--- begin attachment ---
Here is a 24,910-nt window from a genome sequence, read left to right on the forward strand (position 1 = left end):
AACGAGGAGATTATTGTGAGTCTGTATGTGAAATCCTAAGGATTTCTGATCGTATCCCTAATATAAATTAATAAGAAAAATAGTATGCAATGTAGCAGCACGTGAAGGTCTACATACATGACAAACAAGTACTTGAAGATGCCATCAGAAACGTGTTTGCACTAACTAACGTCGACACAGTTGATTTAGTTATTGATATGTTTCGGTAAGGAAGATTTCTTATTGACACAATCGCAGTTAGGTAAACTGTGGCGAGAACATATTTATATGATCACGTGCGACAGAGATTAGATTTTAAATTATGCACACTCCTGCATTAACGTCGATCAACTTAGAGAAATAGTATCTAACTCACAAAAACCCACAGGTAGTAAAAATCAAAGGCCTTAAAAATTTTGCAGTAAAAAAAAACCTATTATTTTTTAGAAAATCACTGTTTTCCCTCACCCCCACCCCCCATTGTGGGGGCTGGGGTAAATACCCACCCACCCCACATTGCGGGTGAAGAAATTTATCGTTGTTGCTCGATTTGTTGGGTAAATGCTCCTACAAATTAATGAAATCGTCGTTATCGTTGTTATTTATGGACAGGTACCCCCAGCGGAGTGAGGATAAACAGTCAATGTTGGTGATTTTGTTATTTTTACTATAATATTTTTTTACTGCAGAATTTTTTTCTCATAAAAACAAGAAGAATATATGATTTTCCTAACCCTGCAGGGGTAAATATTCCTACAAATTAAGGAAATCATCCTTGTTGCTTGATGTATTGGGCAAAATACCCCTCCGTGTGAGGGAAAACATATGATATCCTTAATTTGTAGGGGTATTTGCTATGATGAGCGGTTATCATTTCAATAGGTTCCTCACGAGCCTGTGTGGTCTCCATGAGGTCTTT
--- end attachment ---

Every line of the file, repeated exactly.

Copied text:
Here is a 24,910-nt window from a genome sequence, read left to right on the forward strand (position 1 = left end):
AACGAGGAGATTATTGTGAGTCTGTATGTGAAATCCTAAGGATTTCTGATCGTATCCCTAATATAAATTAATAAGAAAAATAGTATGCAATGTAGCAGCACGTGAAGGTCTACATACATGACAAACAAGTACTTGAAGATGCCATCAGAAACGTGTTTGCACTAACTAACGTCGACACAGTTGATTTAGTTATTGATATGTTTCGGTAAGGAAGATTTCTTATTGACACAATCGCAGTTAGGTAAACTGTGGCGAGAACATATTTATATGATCACGTGCGACAGAGATTAGATTTTAAATTATGCACACTCCTGCATTAACGTCGATCAACTTAGAGAAATAGTATCTAACTCACAAAAACCCACAGGTAGTAAAAATCAAAGGCCTTAAAAATTTTGCAGTAAAAAAAAACCTATTATTTTTTAGAAAATCACTGTTTTCCCTCACCCCCACCCCCCATTGTGGGGGCTGGGGTAAATACCCACCCACCCCACATTGCGGGTGAAGAAATTTATCGTTGTTGCTCGATTTGTTGGGTAAATGCTCCTACAAATTAATGAAATCGTCGTTATCGTTGTTATTTATGGACAGGTACCCCCAGCGGAGTGAGGATAAACAGTCAATGTTGGTGATTTTGTTATTTTTACTATAATATTTTTTTACTGCAGAATTTTTTTCTCATAAAAACAAGAAGAATATATGATTTTCCTAACCCTGCAGGGGTAAATATTCCTACAAATTAAGGAAATCATCCTTGTTGCTTGATGTATTGGGCAAAATACCCCTCCGTGTGAGGGAAAACATATGATATCCTTAATTTGTAGGGGTATTTGCTATGATGAGCGGTTATCATTTCAATAGGTTCCTCACGAGCCTGTGTGGTCTCCATGAGGTCTTT